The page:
Escape Planning Can Protect Your Family

Courtesy of HouseMaster Home Inspections
Richard Golombia - 403-244-3034

Escape Planning Can Protect Your Family


Despite fire prevention education efforts and individual homeowner safety precautions, fires can still occur in any home at any time.  While fires themselves may not always be preventable, in many cases the injuries they cause can be prevented.

The National Fire Protection Association (NPFA) has piloted programs on fire safety and escape planning to help occupants of homes and apartments improve the safety of their residences. The beginning of the heating season is an especially good time to consider fire safety, as malfunctioning heating systems, defective chimneys and fireplaces, and the use of portable heating devices are major contributing factors for fires.

Certainly, one of the most important steps in fire safety is to install smoke detectors and check them monthly to be sure the alarm functions properly.  Most fatal fires occur while people are sleeping. Without a smoke alarm, you may not wake up soon enough to avoid the toxic gasses and extreme heat that can move through a home ahead of the flames.   According to fire experts, once a smoke detector sounds, there may only be 2½ minutes or less to escape.  Sleeping with bedroom doors closed, which keeps heat and smoke out for a short time, may give you a few extra minutes.

With so little time to escape, it’s critical to have an emergency escape plan that everyone in the home is aware of and that is rehearsed before it is too late. 

According to the NFPA, basic steps in developing an escape plan include: 


Step 1: Consider Escape Routes

The first step in creating an escape plan is to draw a floor plan of your home—one for each level of the house (you can download a printable Escape Planning Grid from the NFPA website).  It’s important that the drawing clearly show windows and doorways, as well as where individuals sleep.  Label bedrooms, and show stairs, hallways, and roofs that could be used as fire escape routes.


Step 2: Survey Your Home

Next, check each bedroom for two possible escape routes, which may be through doors or windows.  Test windows to make sure they open easily, are large enough to accommodate the family member who will use it, and are low enough for children to operate on their own.  Security bars on windows can create deadly blocks to escape. A means of quick release for emergencies must be provided.  Make sure all occupants know how to operate any window or door locks from inside the rooms.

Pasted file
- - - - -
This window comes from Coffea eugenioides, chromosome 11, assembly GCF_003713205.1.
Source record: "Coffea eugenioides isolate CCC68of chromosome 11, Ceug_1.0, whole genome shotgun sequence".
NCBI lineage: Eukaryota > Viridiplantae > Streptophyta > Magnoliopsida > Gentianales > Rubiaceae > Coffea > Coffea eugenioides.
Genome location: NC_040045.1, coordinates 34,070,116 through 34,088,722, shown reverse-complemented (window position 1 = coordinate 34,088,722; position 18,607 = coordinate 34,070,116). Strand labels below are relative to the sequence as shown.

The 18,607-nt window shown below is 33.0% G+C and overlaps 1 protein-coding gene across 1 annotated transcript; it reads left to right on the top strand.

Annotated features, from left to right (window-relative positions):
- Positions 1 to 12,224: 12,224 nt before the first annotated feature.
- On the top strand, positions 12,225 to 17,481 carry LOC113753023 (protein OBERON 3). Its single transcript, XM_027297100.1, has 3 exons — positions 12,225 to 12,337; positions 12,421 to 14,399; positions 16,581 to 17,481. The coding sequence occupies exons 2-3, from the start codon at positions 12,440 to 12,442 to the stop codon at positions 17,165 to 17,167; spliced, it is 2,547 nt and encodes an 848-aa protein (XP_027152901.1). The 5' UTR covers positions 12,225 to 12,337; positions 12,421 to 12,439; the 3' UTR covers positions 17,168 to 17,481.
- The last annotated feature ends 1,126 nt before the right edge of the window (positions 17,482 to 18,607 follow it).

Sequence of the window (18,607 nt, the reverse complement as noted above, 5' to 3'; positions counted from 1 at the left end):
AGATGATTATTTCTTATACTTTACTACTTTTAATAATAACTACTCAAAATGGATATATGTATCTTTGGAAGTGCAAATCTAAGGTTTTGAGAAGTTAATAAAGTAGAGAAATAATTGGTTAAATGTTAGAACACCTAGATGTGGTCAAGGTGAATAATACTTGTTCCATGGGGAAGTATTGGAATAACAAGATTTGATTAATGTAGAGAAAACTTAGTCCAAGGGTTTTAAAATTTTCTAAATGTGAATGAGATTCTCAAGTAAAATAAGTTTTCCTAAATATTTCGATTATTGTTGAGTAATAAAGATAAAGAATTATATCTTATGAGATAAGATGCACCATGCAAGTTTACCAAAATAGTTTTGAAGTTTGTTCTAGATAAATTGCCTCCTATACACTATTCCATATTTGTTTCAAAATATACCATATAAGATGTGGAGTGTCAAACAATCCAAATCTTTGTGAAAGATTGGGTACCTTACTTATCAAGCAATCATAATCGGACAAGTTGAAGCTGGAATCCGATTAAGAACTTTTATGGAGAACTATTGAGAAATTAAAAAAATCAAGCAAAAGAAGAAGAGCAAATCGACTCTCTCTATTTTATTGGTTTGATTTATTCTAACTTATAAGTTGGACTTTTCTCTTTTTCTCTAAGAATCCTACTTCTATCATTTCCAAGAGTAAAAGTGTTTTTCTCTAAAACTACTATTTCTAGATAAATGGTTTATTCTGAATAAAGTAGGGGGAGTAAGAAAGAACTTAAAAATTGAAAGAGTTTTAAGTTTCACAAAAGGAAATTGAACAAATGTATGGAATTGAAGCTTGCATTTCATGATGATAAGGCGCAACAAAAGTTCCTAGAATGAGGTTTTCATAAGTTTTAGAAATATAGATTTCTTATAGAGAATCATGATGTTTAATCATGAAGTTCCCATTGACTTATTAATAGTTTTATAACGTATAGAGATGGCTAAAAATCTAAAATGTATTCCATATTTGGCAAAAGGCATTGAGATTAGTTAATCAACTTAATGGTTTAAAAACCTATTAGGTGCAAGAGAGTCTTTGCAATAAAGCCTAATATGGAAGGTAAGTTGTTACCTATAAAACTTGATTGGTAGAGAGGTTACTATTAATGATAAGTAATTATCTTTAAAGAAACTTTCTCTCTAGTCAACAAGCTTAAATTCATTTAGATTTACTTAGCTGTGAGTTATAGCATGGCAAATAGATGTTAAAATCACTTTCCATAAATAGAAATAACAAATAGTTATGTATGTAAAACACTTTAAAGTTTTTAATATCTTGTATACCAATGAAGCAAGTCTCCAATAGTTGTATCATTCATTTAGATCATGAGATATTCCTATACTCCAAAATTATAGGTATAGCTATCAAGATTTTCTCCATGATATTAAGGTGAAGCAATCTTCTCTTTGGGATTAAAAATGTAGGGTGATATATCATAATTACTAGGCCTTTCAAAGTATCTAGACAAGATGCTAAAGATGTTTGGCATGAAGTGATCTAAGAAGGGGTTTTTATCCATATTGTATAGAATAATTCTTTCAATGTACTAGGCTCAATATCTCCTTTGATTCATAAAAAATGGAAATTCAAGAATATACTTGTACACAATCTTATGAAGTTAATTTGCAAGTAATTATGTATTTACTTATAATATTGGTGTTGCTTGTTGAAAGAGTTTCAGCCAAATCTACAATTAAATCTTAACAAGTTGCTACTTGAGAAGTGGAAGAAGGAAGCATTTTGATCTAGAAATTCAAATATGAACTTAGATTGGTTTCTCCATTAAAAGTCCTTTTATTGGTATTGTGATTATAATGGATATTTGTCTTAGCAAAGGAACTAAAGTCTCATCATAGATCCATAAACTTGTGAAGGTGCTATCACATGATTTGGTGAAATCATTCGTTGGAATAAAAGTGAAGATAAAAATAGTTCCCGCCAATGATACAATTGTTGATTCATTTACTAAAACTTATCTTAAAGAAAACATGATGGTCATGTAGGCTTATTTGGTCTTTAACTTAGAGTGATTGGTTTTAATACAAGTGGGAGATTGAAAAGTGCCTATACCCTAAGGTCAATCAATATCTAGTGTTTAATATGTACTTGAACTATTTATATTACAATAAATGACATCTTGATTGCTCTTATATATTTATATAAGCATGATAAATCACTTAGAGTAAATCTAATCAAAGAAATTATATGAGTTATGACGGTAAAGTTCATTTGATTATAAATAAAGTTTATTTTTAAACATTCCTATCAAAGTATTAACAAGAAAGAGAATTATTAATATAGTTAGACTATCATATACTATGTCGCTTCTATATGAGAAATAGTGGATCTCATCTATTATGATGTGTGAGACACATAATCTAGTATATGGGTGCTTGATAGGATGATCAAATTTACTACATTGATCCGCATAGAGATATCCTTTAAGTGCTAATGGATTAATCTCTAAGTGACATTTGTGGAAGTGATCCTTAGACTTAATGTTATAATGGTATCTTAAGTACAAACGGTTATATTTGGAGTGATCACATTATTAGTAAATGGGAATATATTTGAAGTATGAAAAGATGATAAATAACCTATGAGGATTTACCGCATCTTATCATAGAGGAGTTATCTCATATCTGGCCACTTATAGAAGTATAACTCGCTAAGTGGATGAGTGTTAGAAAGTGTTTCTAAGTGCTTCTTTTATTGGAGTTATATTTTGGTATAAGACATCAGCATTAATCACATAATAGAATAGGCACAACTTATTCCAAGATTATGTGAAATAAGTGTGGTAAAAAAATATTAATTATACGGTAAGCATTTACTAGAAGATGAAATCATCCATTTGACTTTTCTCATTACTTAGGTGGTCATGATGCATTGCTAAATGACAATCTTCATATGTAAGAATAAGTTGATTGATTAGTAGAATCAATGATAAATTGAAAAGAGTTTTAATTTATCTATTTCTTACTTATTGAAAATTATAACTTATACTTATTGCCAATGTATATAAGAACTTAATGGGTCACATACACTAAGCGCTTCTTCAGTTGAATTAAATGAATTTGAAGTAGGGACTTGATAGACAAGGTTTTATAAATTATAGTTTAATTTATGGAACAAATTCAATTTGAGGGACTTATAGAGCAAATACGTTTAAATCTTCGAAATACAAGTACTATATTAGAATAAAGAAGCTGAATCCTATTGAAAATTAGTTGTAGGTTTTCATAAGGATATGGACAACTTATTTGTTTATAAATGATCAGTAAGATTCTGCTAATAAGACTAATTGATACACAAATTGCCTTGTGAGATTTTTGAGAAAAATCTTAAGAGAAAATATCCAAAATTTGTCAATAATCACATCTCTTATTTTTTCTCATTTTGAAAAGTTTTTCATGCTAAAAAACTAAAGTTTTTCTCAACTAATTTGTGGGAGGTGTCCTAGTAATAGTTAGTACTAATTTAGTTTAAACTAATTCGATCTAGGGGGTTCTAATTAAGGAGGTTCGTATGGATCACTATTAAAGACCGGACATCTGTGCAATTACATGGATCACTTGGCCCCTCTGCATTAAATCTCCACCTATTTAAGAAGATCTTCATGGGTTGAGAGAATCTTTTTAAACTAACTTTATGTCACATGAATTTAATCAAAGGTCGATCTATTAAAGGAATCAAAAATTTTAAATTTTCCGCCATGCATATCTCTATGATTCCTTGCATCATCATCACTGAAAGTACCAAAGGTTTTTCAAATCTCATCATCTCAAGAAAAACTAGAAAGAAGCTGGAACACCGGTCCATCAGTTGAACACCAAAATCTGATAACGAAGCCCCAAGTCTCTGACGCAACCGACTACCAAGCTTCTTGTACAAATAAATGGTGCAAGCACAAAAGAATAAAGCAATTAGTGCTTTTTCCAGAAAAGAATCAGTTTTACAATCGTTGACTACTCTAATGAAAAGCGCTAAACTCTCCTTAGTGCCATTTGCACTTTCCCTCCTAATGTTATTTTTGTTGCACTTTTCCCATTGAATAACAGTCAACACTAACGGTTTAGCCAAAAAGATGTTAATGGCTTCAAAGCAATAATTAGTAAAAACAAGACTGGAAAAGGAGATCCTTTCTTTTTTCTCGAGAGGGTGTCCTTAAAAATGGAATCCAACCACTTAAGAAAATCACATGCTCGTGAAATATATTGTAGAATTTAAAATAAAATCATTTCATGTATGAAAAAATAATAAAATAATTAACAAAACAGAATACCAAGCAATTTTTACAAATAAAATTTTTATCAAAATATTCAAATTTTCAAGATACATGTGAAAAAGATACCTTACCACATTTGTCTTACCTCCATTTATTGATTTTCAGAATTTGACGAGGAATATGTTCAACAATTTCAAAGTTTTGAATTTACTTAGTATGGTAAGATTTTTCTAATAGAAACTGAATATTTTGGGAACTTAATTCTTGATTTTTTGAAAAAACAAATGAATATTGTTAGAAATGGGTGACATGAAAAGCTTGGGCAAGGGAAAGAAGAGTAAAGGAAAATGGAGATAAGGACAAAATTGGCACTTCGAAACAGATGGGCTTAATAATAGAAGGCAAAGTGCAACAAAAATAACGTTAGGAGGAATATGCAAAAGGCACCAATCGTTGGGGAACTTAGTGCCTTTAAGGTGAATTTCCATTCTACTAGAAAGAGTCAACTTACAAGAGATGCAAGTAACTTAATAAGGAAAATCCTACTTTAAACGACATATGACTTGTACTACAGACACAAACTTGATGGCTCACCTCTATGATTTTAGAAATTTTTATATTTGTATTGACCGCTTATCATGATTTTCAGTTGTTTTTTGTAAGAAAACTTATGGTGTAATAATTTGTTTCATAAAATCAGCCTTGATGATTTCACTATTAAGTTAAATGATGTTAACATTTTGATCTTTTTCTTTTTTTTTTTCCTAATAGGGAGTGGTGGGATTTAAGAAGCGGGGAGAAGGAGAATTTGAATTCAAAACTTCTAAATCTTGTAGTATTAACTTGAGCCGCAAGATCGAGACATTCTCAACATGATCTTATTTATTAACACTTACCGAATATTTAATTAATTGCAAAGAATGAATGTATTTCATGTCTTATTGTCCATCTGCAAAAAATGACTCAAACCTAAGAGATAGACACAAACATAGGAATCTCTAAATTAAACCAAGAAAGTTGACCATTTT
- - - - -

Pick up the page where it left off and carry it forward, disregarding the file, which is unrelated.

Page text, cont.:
This survey will help highlight the potential difficulty of escaping in the event of a fire.  In some cases, escape ladders may need to be provided for emergency routes from the upper-story windows.  Or, it may be necessary to rearrange sleeping locations to bedrooms to provide easier escape routes for children or for elderly or disabled family members. If you live in an apartment building, do not plan to use the elevator to escape.


Step 3: Map Escape Routes

Just as is often found in hotel rooms, the floor plan should be marked to highlight the preferred way out—such as through a doorway, down the stairs, and out a hall—from each room on the floor plan.  Different indicators such as different colored arrows should be used to show secondary emergency routes in case the primary escape routes are blocked.  In addition, indicate a safe location, outdoors and away from the house, for everyone to meet after they exit.

If the map is too complicated to easily understand the routes with all the different markings, creating individual maps showing escape routes from each bedroom or floor of the house may help. 


Step 4: Discuss and Practice the Plan

Once the plan is complete, hold a series of family meetings to explain escape plans and make sure everyone understands the best routes to safety.  Then at least annually run a fire drill to practice the escape routes, particularly those that may involve more difficult escape routes such as windows or ladders.  In addition to making sure these are shared and practiced with all family members, the maps should be provided to any guests.


For additional information on fire safety and details on planning escape routes, visit the NFPA website.


Note: These tips are only general guidelines. Since each situation is different, contact a professional if you have questions about a specific issue. More home safety and maintenance information is available online at

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